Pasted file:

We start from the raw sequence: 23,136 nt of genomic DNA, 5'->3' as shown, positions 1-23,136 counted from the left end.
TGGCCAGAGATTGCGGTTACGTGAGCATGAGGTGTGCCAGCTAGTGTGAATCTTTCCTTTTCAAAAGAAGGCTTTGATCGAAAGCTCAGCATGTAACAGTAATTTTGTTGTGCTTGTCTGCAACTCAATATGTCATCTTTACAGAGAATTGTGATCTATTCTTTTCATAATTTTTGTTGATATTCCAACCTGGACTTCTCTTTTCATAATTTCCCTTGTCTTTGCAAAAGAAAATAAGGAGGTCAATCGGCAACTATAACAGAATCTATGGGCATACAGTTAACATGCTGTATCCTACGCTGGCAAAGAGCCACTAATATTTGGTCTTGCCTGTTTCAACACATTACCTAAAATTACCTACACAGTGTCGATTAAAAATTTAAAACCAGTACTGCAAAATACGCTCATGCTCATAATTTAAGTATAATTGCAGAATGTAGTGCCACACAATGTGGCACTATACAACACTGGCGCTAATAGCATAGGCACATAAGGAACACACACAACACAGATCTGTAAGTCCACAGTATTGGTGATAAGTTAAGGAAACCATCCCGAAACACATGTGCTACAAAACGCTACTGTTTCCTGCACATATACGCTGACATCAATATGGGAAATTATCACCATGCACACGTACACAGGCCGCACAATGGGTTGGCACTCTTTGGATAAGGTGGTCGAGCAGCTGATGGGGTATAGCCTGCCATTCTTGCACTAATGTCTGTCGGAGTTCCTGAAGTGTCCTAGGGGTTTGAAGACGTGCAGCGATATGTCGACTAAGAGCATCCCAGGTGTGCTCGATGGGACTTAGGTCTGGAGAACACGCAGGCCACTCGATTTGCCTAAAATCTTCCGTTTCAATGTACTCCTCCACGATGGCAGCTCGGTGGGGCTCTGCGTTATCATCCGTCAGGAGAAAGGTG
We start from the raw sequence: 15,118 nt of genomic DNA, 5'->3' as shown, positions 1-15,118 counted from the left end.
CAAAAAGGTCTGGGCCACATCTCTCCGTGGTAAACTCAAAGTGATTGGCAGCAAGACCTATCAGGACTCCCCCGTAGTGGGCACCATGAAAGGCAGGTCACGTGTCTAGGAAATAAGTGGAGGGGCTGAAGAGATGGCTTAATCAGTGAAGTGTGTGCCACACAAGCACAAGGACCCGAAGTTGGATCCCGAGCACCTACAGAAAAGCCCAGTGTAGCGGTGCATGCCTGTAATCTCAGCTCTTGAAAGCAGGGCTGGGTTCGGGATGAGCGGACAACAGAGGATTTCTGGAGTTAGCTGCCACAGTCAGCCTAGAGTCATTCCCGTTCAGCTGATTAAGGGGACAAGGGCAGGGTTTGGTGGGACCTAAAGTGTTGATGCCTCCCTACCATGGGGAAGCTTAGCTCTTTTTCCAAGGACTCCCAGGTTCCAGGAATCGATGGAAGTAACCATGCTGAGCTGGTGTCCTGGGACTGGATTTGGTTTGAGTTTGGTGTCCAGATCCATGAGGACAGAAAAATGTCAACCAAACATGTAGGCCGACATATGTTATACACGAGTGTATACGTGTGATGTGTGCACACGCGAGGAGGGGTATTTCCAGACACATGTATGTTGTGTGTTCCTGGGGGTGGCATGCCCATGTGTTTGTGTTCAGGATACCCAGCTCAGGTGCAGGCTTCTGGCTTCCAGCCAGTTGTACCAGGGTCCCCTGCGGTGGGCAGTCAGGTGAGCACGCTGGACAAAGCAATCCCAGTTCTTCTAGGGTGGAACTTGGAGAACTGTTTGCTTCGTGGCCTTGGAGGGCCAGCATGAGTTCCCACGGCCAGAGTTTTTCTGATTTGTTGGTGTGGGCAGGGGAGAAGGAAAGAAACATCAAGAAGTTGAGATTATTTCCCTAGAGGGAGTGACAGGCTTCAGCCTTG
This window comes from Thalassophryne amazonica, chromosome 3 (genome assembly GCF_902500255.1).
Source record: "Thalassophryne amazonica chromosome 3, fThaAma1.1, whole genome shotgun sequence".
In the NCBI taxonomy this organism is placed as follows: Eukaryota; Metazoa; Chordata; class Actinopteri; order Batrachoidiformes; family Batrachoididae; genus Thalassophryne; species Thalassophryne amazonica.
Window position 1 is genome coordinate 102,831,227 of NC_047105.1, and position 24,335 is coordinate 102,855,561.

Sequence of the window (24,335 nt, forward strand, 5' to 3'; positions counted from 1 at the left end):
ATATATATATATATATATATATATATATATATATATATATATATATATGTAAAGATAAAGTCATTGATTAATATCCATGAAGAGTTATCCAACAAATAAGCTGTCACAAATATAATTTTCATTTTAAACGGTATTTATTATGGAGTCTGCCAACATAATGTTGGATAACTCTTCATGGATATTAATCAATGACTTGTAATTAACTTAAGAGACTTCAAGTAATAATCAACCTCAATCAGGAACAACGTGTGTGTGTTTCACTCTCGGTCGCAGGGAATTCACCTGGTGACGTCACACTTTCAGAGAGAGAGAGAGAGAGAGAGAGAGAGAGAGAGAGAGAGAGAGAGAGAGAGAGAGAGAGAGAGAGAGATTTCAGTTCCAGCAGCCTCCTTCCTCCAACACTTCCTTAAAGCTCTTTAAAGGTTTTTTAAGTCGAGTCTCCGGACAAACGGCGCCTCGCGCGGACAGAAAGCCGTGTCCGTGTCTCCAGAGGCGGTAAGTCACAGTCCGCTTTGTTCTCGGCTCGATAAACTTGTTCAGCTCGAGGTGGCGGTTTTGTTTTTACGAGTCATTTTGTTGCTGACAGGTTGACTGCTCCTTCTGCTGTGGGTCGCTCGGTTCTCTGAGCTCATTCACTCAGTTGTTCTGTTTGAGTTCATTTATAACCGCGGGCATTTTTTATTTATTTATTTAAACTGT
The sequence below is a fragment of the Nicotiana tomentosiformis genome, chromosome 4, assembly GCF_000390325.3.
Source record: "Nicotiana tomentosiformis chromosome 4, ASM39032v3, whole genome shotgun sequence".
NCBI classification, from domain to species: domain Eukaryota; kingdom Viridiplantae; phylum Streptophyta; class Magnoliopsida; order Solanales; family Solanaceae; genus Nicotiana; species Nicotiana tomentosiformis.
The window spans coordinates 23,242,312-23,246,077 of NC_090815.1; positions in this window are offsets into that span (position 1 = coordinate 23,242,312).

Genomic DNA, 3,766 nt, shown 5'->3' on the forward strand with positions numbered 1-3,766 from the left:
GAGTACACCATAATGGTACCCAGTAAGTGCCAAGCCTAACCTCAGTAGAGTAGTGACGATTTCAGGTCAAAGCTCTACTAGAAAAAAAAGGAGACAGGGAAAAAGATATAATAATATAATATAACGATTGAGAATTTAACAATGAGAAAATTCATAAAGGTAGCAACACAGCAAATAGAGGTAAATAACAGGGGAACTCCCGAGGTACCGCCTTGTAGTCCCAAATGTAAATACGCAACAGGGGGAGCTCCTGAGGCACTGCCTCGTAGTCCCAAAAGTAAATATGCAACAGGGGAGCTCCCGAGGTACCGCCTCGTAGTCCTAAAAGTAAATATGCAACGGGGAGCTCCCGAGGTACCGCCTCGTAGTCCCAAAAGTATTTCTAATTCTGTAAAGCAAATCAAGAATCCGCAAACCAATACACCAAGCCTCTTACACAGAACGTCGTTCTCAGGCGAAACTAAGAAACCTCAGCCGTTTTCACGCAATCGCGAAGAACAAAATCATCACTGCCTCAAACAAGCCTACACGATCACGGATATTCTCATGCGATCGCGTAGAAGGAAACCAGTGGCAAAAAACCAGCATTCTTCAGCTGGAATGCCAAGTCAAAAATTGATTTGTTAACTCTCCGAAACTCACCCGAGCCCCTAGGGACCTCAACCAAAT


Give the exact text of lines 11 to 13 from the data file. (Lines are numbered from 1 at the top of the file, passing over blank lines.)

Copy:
The sequence below is a fragment of the Nicotiana tomentosiformis genome, chromosome 4, assembly GCF_000390325.3.
Source record: "Nicotiana tomentosiformis chromosome 4, ASM39032v3, whole genome shotgun sequence".
NCBI classification, from domain to species: domain Eukaryota; kingdom Viridiplantae; phylum Streptophyta; class Magnoliopsida; order Solanales; family Solanaceae; genus Nicotiana; species Nicotiana tomentosiformis.